1997 – Leeds – School Trustees Questions and Answers

The following letter was drafted and presented by OFTP members of three Eastern Ontario Home Learning Groups (Brockville, Gananoque, and Oxford) to the Trustees of the Leeds-Grenville County Board of Education (now known as the Upper Canada School Board) in an attempt to explain the position of its members, representatives of whom had been invited by the Education Policy Committee of the Board to participate in developing a Homeschooling Policy for the Board.

A Dialogue with Home-Based Educators on the Homeschooling Policy before the Board on March 24, l997.

Q1. What is the objection of Home-Based Educators to the proposed policy?

A1. The central objection is to Section 2.01. This section implies that it is the Board's role to monitor instruction provided by parents. The law gives school boards no such mandate or power.

Q2. Does it not make sense that a School Board should be actively informed on the education of all the school aged children within its jurisdiction?

A2. It makes no more sense than local Health Unit being actively informed on the diets of all the children within its jurisdiction. In our society, it is assumed that parents are providing satisfactorily for their children in all areas of life.

Q3. What safeguards are there in the rare case where a parent is not providing satisfactory education for his/her child?

A3. The safeguards are written into the Education Act, Section 24(2). It states “"Where the parent or guardian of a child considers that the child is excused from attendance at school under subsection 21(2), and the appropriate school attendance counsellor the Provincial School Attendance Counsellor is of the opinion that the child should not be excused from attendance, the Provincial School Attendance Counsellor shall direct that an inquiry be made as to the validity of the reason or excuse for non-attendance and the other relevant circumstances, and for such purpose shall appoint one or more persons who are not employees of the board that operates the school that the child has the right to attend to conduct a hearing and to report to the Provincial School Attendance Counsellor the result of the inquiry and may, by order in writing signed by him or her, direct that the child, (a) be excused form attendance at school; or (b) attend school, and a copy of the order shall be delivered to the board and to the parent or guardian of the child."”

Q4. Are you saying then that it is not the school board'’s duty to actively gather evidence of satisfactory instruction?

A4. Yes. School boards are not required to do what Section 24(2) above is designed to do. Just as in the case of the local Health Unit, when there is reason to believe that a child is dangerously malnourished, there are procedures in the law that can be invoked. The same is true in the field of education. What this draft policy does, is actively pursue the gathering of evidence assuming that all parents need to be supervised. This is our central objection.

Q5. At the Education Policy Committee meeting on March 3 Trustee Fleming asked a question similar to this: Why would the administrators of the school board choose to include this contentious provision in the policy? Why not just drop it? (He received no answer from either the Director or any of the Superintendents).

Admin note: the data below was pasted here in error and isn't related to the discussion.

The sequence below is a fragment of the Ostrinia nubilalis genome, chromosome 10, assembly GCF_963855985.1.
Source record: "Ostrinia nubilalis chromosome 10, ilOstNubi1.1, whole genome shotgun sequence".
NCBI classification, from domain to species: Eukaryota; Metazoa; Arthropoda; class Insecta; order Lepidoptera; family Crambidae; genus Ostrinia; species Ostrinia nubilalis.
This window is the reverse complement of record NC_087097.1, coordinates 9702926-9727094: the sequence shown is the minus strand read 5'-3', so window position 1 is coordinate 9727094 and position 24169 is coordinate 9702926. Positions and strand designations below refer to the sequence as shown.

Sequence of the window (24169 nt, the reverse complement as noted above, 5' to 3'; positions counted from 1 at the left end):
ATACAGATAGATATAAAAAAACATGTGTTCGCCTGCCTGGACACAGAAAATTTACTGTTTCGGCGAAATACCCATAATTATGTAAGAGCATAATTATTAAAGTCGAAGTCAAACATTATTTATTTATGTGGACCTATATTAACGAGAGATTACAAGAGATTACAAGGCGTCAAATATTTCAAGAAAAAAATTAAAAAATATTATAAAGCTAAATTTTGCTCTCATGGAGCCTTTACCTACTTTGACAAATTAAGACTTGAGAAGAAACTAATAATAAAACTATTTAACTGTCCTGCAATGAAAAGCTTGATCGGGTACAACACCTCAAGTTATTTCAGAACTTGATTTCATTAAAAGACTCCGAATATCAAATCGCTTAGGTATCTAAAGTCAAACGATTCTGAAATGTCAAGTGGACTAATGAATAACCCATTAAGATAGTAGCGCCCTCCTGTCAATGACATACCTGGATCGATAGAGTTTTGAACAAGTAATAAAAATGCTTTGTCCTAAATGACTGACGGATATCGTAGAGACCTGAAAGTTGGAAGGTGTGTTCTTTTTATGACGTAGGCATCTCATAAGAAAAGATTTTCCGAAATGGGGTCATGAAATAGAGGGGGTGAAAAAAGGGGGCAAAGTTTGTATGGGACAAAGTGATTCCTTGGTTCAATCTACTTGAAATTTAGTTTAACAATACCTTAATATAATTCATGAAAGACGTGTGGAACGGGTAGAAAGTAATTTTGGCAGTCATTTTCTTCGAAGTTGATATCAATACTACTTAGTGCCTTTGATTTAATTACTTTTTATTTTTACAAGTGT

A5. The administrators are responding to suggestions in memoranda, not regulations, from some bureaucrats within the Ministry of Education requesting them to follow this line of action.

Q6. Why do some bureaucrats within the Ministry of Education urge school boards to gather evidence of satisfactory instruction from home learners?

A6. They do this because in Lambton County Board of Education vs. Mireille Beauchamp (1979) decision, Judge Kent put the onus clearly on the school officials to prove that satisfactory instruction was not taking place. In other words, the school board had to produce clear evidence that the home-educating family was not providing satisfactory instruction. This decision was consistent with the principle that one is innocent until proven guilty, and in addition, clearly respected that the parent has primary and ultimate responsibility for the education of the child.

Q7. Are you saying that some bureaucrats within the Ministry of Education were so upset by losing this case that they were willing to urge school boards to contravene the rights of parents in order to try to gather evidence that satisfactory instruction is not occurring?

A7. Yes.

Q8. Is the Ministry demanding that School Boards set up policies to ensure this is happening?

A8. No, they do not demand this, only request it. Jake Rogers, former Provincial School Attendance Counsellor, noted in a letter to Lyle McBurney of the Ontario Federation of Independent Schools in June 1988 that “ "Before issuing the memo (the same approach to home-based educators embodied in other Ministry directives) we need legislative changes to the Education Act pertaining to attendance/private schools/home-based education."” These changes have never taken place. When asked by a reporter from a local newspaper last summer, a Ministry official stated emphatically that the local school boards are completely autonomous in the matter of homeschooling policy. Drew Kennedy, administrator with the Frontenac Board, said that the Ministry told him it is a “local issue.”

Q9. If then, it is truly a local issue, why do the administrators of the Leeds-Grenville Board want to include this item in the policy?